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Clubs hunt for missing signs

Three missing Ironton service club signs sent club members and sign caretakers sleuthing for the missing metal in recent weeks.

Thursday, September 23, 1999

Three missing Ironton service club signs sent club members and sign caretakers sleuthing for the missing metal in recent weeks.

"We climbed up the hill (Sept. 7) and looked all over the place and couldn’t find them at all," said Lou Pyles of the Ironton Business Association.

"I don’t know if kids took them home and put them on their walls or if a prankster took them from our sign and put them on someone else’s," Mrs. Pyles said.

The Ironton Area Kiwanis Club, Ironton Rotary Club and one of the Ironton Lions Club signs had been fastened to a billboard-sized placard above the old Semet-Solvay plant where they greeted U.S. 52 travelers driving by Ironton. The IBA serves as caretaker for the signpost.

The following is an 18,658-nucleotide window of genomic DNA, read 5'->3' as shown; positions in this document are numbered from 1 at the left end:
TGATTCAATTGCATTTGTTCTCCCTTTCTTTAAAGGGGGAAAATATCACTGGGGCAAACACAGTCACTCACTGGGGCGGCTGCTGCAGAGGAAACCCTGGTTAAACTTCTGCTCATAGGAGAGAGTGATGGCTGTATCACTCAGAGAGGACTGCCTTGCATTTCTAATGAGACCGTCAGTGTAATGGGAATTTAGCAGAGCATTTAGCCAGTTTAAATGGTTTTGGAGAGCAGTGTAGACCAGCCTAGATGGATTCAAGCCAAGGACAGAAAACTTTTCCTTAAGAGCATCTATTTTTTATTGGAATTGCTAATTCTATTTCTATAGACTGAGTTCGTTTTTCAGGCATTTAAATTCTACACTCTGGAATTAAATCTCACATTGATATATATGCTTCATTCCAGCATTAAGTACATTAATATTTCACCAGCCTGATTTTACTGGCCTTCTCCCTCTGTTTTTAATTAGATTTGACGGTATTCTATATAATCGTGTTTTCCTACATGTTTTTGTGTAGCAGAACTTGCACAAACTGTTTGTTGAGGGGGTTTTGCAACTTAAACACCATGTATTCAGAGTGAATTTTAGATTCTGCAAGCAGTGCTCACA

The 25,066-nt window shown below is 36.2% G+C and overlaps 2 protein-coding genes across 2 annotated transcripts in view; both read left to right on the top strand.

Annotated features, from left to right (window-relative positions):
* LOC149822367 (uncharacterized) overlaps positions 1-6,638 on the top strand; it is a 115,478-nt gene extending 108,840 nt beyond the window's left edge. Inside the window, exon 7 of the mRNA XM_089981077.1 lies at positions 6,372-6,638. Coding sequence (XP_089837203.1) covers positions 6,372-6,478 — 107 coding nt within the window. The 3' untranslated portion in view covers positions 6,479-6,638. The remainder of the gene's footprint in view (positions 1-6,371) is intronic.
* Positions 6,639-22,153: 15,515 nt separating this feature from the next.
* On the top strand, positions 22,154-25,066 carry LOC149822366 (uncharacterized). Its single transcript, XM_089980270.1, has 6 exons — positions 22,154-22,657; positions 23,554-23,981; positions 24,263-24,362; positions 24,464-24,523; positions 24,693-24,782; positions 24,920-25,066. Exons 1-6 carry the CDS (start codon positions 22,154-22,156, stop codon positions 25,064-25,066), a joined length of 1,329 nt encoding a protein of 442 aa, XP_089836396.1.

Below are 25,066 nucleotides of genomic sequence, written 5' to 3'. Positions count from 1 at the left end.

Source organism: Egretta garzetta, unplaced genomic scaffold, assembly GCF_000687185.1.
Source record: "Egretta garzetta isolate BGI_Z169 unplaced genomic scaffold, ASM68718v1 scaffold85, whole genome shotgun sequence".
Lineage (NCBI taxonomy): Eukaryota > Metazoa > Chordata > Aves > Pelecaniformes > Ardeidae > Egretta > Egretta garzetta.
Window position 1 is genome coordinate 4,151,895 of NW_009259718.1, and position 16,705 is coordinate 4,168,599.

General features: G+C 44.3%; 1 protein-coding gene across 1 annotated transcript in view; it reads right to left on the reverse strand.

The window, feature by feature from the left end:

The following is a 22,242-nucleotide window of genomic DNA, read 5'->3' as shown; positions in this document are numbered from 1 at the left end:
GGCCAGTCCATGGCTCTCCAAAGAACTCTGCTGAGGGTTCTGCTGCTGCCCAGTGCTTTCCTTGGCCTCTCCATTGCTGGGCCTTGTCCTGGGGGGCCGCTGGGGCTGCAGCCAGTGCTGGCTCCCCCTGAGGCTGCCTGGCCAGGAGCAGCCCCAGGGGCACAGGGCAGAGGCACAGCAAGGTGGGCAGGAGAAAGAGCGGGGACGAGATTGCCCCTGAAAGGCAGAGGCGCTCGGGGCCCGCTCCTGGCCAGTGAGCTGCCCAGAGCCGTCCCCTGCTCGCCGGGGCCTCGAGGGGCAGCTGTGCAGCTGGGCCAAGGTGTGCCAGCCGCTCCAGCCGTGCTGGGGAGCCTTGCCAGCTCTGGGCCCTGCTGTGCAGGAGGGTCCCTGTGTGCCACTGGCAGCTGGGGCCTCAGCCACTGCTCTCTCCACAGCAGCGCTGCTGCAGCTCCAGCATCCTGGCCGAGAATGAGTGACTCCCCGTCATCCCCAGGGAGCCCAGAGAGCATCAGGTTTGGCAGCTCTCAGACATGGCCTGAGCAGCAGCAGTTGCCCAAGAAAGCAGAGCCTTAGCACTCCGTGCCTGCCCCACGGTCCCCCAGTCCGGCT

Tim Gearhart, an IBA member who attends Kiwanis meetings, noticed in early September that the signs were gone and notified the IBA.

He also saw four new ones – for the Lawrence County Museum, United Way, American Cancer Society and a national music association.

But museum and United Way representatives did not request any signs be attached to the hillside placard, and could provide no clues, Gearhart said.

It’s likely the other agencies don’t know how their signs got up there either, he said.

"I don’t know what happened, but it’s not those organizations," Mrs. Pyles said. "It’s most likely vandalism, yet (the new signs) are professional signs. I just hate it because it’s a pretty cheap shot when you take down the Lions, Kiwanis and Rotary signs."

Gearhart agreed, adding that it’s hard to solve a mystery that doesn’t make sense.

"If someone had taken the service clubs’ signs and rearranged them so they would fit, that would be understandable," he said. "But they’re just gone."

Mrs. Pyles also guessed the new and old signs might have fallen victim to a prankster who switched them.

For Rotarians, the missing club sign brings an ironic twist.

The club just purchased that hillside sign last year and had been talking this year about boosting Rotary’s Ironton presence with more roadside signs, club president Dr. Dan Bentley said.

"Now, if someone doesn’t return it or we don’t find out its fate, we’ll probably have to buy another," he said.